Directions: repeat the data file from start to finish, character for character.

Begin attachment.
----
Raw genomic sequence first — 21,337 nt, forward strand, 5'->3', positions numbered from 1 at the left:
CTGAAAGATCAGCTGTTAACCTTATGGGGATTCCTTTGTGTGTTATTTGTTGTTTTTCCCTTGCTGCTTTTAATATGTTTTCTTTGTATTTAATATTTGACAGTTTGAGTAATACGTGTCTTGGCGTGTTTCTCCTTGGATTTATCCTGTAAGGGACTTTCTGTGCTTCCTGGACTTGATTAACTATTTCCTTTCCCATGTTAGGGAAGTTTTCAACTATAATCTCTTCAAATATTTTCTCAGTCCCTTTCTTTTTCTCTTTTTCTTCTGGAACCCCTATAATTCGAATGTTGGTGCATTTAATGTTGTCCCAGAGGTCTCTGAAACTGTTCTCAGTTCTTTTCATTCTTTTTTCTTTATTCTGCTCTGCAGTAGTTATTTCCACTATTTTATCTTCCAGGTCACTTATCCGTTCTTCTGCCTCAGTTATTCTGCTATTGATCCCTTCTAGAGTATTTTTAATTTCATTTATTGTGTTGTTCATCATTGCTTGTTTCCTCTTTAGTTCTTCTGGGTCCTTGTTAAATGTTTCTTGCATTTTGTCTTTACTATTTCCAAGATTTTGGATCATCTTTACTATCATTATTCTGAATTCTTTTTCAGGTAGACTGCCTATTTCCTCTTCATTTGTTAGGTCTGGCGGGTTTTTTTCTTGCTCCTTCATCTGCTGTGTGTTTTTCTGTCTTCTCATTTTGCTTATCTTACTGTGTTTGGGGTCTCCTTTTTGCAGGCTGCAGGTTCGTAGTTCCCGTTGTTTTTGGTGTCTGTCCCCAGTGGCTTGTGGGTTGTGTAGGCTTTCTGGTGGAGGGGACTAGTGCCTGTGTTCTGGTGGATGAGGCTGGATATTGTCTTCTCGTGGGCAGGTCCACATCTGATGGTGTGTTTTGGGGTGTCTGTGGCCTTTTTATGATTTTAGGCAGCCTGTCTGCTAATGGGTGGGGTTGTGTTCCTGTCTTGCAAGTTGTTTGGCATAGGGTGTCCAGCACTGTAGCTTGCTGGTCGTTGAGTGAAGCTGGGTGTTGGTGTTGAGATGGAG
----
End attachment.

Raw genomic sequence first — 21,337 nt, forward strand, 5'->3', positions numbered from 1 at the left:
CTGAAAGATCAGCTGTTAACCTTATGGGGATTCCTTTGTGTGTTATTTGTTGTTTTTCCCTTGCTGCTTTTAATATGTTTTCTTTGTATTTAATATTTGACAGTTTGAGTAATACGTGTCTTGGCGTGTTTCTCCTTGGATTTATCCTGTAAGGGACTTTCTGTGCTTCCTGGACTTGATTAACTATTTCCTTTCCCATGTTAGGGAAGTTTTCAACTATAATCTCTTCAAATATTTTCTCAGTCCCTTTCTTTTTCTCTTTTTCTTCTGGAACCCCTATAATTCGAATGTTGGTGCATTTAATGTTGTCCCAGAGGTCTCTGAAACTGTTCTCAGTTCTTTTCATTCTTTTTTCTTTATTCTGCTCTGCAGTAGTTATTTCCACTATTTTATCTTCCAGGTCACTTATCCGTTCTTCTGCCTCAGTTATTCTGCTATTGATCCCTTCTAGAGTATTTTTAATTTCATTTATTGTGTTGTTCATCATTGCTTGTTTCCTCTTTAGTTCTTCTGGGTCCTTGTTAAATGTTTCTTGCATTTTGTCTTTACTATTTCCAAGATTTTGGATCATCTTTACTATCATTATTCTGAATTCTTTTTCAGGTAGACTGCCTATTTCCTCTTCATTTGTTAGGTCTGGCGGGTTTTTTTCTTGCTCCTTCATCTGCTGTGTGTTTTTCTGTCTTCTCATTTTGCTTATCTTACTGTGTTTGGGGTCTCCTTTTTGCAGGCTGCAGGTTCGTAGTTCCCGTTGTTTTTGGTGTCTGTCCCCAGTGGCTTGTGGGTTGTGTAGGCTTTCTGGTGGAGGGGACTAGTGCCTGTGTTCTGGTGGATGAGGCTGGATATTGTCTTCTCGTGGGCAGGTCCACATCTGATGGTGTGTTTTGGGGTGTCTGTGGCCTTTTTATGATTTTAGGCAGCCTGTCTGCTAATGGGTGGGGTTGTGTTCCTGTCTTGCAAGTTGTTTGGCATAGGGTGTCCAGCACTGTAGCTTGCTGGTCGTTGAGTGAAGCTGGGTGTTGGTGTTGAGATGGAG